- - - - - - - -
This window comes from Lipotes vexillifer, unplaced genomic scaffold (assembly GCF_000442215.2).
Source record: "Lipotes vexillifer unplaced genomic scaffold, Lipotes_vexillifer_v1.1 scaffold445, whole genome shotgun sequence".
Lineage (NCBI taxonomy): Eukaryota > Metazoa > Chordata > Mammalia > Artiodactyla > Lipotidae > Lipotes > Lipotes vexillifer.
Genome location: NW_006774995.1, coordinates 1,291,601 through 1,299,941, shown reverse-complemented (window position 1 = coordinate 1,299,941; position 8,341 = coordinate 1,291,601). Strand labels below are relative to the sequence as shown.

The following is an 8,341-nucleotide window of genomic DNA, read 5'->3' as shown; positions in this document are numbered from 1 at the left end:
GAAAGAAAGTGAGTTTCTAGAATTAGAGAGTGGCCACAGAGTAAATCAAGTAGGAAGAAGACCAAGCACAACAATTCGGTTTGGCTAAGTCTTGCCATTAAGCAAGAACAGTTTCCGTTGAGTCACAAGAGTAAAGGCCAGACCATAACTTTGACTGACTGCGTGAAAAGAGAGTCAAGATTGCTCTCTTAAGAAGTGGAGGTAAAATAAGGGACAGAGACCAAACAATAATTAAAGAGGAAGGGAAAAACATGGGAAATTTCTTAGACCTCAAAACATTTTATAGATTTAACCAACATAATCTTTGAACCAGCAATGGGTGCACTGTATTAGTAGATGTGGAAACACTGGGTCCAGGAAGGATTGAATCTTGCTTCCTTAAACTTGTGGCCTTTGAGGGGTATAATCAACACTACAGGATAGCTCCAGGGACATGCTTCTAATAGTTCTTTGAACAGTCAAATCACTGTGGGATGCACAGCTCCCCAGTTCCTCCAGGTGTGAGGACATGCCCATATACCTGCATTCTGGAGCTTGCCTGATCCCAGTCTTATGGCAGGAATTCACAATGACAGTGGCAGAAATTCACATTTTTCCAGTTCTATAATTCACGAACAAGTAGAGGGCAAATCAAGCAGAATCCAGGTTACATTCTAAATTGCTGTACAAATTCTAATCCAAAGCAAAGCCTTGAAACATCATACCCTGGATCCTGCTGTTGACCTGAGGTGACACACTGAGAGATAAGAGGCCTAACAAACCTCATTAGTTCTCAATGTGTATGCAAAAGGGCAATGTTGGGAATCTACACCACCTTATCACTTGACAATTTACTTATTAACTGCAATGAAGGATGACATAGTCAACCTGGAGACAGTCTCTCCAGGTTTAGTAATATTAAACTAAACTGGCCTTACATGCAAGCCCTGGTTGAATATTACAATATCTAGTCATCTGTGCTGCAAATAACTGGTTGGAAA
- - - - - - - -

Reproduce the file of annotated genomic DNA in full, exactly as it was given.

This window comes from Lipotes vexillifer, unplaced genomic scaffold (assembly GCF_000442215.2).
Source record: "Lipotes vexillifer unplaced genomic scaffold, Lipotes_vexillifer_v1.1 scaffold445, whole genome shotgun sequence".
Lineage (NCBI taxonomy): Eukaryota > Metazoa > Chordata > Mammalia > Artiodactyla > Lipotidae > Lipotes > Lipotes vexillifer.
Genome location: NW_006774995.1, coordinates 1,291,601 through 1,299,941, shown reverse-complemented (window position 1 = coordinate 1,299,941; position 8,341 = coordinate 1,291,601). Strand labels below are relative to the sequence as shown.

The following is an 8,341-nucleotide window of genomic DNA, read 5'->3' as shown; positions in this document are numbered from 1 at the left end:
GAAAGAAAGTGAGTTTCTAGAATTAGAGAGTGGCCACAGAGTAAATCAAGTAGGAAGAAGACCAAGCACAACAATTCGGTTTGGCTAAGTCTTGCCATTAAGCAAGAACAGTTTCCGTTGAGTCACAAGAGTAAAGGCCAGACCATAACTTTGACTGACTGCGTGAAAAGAGAGTCAAGATTGCTCTCTTAAGAAGTGGAGGTAAAATAAGGGACAGAGACCAAACAATAATTAAAGAGGAAGGGAAAAACATGGGAAATTTCTTAGACCTCAAAACATTTTATAGATTTAACCAACATAATCTTTGAACCAGCAATGGGTGCACTGTATTAGTAGATGTGGAAACACTGGGTCCAGGAAGGATTGAATCTTGCTTCCTTAAACTTGTGGCCTTTGAGGGGTATAATCAACACTACAGGATAGCTCCAGGGACATGCTTCTAATAGTTCTTTGAACAGTCAAATCACTGTGGGATGCACAGCTCCCCAGTTCCTCCAGGTGTGAGGACATGCCCATATACCTGCATTCTGGAGCTTGCCTGATCCCAGTCTTATGGCAGGAATTCACAATGACAGTGGCAGAAATTCACATTTTTCCAGTTCTATAATTCACGAACAAGTAGAGGGCAAATCAAGCAGAATCCAGGTTACATTCTAAATTGCTGTACAAATTCTAATCCAAAGCAAAGCCTTGAAACATCATACCCTGGATCCTGCTGTTGACCTGAGGTGACACACTGAGAGATAAGAGGCCTAACAAACCTCATTAGTTCTCAATGTGTATGCAAAAGGGCAATGTTGGGAATCTACACCACCTTATCACTTGACAATTTACTTATTAACTGCAATGAAGGATGACATAGTCAACCTGGAGACAGTCTCTCCAGGTTTAGTAATATTAAACTAAACTGGCCTTACATGCAAGCCCTGGTTGAATATTACAATATCTAGTCATCTGTGCTGCAAATAACTGGTTGGAAA